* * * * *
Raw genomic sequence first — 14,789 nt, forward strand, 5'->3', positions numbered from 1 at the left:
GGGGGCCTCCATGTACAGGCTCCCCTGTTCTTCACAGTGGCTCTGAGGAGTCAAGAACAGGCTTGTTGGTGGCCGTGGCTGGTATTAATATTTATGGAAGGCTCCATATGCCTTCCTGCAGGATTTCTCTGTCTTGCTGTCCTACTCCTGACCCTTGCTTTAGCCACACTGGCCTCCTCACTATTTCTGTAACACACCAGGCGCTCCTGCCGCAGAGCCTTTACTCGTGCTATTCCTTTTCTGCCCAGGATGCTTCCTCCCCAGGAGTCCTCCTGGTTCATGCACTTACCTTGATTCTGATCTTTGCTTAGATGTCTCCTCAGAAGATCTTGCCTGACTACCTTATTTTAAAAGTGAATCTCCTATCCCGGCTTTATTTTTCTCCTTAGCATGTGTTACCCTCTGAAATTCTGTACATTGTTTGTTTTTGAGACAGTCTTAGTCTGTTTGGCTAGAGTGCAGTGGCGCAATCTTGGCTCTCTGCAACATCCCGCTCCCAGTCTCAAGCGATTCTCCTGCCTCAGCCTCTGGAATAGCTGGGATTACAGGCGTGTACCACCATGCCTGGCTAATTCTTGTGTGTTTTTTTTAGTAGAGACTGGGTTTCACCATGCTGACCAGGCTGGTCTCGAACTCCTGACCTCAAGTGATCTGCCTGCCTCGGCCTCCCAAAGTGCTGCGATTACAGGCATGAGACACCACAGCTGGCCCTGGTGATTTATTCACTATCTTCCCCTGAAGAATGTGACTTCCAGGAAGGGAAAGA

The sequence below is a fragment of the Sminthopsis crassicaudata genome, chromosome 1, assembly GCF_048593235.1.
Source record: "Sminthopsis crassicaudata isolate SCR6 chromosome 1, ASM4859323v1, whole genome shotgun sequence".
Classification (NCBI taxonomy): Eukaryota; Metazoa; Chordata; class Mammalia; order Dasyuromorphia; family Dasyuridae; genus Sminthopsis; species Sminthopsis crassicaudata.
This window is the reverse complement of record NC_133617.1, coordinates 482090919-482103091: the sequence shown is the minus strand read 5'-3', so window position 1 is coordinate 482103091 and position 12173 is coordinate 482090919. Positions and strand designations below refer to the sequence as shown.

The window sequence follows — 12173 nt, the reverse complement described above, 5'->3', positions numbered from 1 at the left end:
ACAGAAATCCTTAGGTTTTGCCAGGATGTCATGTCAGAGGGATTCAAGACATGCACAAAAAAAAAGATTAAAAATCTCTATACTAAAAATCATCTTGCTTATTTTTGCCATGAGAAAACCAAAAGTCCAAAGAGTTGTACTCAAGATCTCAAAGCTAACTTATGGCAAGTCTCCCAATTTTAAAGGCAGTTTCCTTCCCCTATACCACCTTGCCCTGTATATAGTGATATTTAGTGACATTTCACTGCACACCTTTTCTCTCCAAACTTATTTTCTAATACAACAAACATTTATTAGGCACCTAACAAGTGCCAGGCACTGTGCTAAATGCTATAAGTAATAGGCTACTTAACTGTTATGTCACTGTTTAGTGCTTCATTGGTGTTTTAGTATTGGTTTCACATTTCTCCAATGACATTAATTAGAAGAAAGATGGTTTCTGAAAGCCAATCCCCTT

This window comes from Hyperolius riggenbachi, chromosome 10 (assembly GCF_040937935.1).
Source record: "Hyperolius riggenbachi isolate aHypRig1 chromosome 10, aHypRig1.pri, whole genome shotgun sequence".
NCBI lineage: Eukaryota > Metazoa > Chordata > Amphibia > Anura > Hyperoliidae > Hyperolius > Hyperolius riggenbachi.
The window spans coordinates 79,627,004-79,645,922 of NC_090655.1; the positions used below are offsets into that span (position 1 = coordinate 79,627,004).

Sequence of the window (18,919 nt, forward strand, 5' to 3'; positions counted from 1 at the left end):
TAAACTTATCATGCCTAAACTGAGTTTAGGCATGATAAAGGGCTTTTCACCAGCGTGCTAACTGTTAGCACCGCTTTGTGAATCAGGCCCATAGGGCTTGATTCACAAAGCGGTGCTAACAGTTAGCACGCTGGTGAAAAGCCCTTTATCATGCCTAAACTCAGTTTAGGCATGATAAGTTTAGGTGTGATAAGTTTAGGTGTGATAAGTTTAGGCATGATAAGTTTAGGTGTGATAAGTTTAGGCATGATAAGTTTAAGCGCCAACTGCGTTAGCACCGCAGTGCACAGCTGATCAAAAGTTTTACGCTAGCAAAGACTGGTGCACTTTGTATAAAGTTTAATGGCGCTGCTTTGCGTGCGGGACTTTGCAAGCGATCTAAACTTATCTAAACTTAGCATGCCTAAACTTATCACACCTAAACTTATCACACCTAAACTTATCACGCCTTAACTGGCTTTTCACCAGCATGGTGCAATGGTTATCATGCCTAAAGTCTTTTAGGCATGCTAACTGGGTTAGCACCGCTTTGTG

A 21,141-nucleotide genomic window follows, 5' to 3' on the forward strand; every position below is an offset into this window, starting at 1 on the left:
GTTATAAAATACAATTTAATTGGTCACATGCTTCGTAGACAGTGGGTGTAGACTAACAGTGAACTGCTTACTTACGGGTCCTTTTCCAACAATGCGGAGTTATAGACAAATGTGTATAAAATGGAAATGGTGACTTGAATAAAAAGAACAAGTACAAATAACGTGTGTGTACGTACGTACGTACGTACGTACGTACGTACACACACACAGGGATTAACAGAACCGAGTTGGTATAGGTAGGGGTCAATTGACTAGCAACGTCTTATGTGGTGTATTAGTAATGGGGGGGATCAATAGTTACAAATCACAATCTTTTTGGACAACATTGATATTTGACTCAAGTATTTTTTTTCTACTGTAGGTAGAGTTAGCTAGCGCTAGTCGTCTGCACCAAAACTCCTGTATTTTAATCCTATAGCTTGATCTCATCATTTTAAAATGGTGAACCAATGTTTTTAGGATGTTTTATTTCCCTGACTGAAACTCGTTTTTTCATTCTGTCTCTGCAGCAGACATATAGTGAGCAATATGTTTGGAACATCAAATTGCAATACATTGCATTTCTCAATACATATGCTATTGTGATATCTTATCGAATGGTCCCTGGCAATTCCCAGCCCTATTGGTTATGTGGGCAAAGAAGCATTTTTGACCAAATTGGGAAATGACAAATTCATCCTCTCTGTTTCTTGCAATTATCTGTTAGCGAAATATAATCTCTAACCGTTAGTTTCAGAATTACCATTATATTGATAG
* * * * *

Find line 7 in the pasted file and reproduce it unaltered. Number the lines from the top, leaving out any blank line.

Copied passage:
The window sequence follows — 12173 nt, the reverse complement described above, 5'->3', positions numbered from 1 at the left end: